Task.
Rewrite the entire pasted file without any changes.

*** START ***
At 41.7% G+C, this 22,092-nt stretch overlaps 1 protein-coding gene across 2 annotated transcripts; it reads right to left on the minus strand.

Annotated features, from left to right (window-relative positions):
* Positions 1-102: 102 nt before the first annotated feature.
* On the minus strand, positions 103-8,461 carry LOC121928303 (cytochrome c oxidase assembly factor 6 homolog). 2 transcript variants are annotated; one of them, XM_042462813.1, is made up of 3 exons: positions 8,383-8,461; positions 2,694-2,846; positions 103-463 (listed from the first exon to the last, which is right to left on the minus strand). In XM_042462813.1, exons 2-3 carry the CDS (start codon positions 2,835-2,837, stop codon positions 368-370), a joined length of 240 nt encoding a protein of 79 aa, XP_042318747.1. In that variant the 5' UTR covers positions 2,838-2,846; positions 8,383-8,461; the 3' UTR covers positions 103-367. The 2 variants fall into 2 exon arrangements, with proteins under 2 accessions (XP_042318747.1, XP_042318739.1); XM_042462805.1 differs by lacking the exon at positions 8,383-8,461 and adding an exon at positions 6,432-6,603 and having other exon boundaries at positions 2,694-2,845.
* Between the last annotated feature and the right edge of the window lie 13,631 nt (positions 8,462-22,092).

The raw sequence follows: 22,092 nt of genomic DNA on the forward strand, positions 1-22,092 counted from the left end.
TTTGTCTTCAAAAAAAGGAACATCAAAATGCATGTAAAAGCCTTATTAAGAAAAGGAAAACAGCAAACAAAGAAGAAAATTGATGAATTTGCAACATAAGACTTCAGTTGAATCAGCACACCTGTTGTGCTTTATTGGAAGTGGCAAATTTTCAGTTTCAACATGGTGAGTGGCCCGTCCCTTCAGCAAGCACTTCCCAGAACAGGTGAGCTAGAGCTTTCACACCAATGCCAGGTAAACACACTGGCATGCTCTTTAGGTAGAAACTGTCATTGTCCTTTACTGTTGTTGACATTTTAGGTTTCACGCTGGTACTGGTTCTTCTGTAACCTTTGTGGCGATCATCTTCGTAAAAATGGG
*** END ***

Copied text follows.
At 41.7% G+C, this 22,092-nt stretch overlaps 1 protein-coding gene across 2 annotated transcripts; it reads right to left on the minus strand.

Annotated features, from left to right (window-relative positions):
* Positions 1-102: 102 nt before the first annotated feature.
* On the minus strand, positions 103-8,461 carry LOC121928303 (cytochrome c oxidase assembly factor 6 homolog). 2 transcript variants are annotated; one of them, XM_042462813.1, is made up of 3 exons: positions 8,383-8,461; positions 2,694-2,846; positions 103-463 (listed from the first exon to the last, which is right to left on the minus strand). In XM_042462813.1, exons 2-3 carry the CDS (start codon positions 2,835-2,837, stop codon positions 368-370), a joined length of 240 nt encoding a protein of 79 aa, XP_042318747.1. In that variant the 5' UTR covers positions 2,838-2,846; positions 8,383-8,461; the 3' UTR covers positions 103-367. The 2 variants fall into 2 exon arrangements, with proteins under 2 accessions (XP_042318747.1, XP_042318739.1); XM_042462805.1 differs by lacking the exon at positions 8,383-8,461 and adding an exon at positions 6,432-6,603 and having other exon boundaries at positions 2,694-2,845.
* Between the last annotated feature and the right edge of the window lie 13,631 nt (positions 8,462-22,092).

The raw sequence follows: 22,092 nt of genomic DNA on the forward strand, positions 1-22,092 counted from the left end.
TTTGTCTTCAAAAAAAGGAACATCAAAATGCATGTAAAAGCCTTATTAAGAAAAGGAAAACAGCAAACAAAGAAGAAAATTGATGAATTTGCAACATAAGACTTCAGTTGAATCAGCACACCTGTTGTGCTTTATTGGAAGTGGCAAATTTTCAGTTTCAACATGGTGAGTGGCCCGTCCCTTCAGCAAGCACTTCCCAGAACAGGTGAGCTAGAGCTTTCACACCAATGCCAGGTAAACACACTGGCATGCTCTTTAGGTAGAAACTGTCATTGTCCTTTACTGTTGTTGACATTTTAGGTTTCACGCTGGTACTGGTTCTTCTGTAACCTTTGTGGCGATCATCTTCGTAAAAATGGG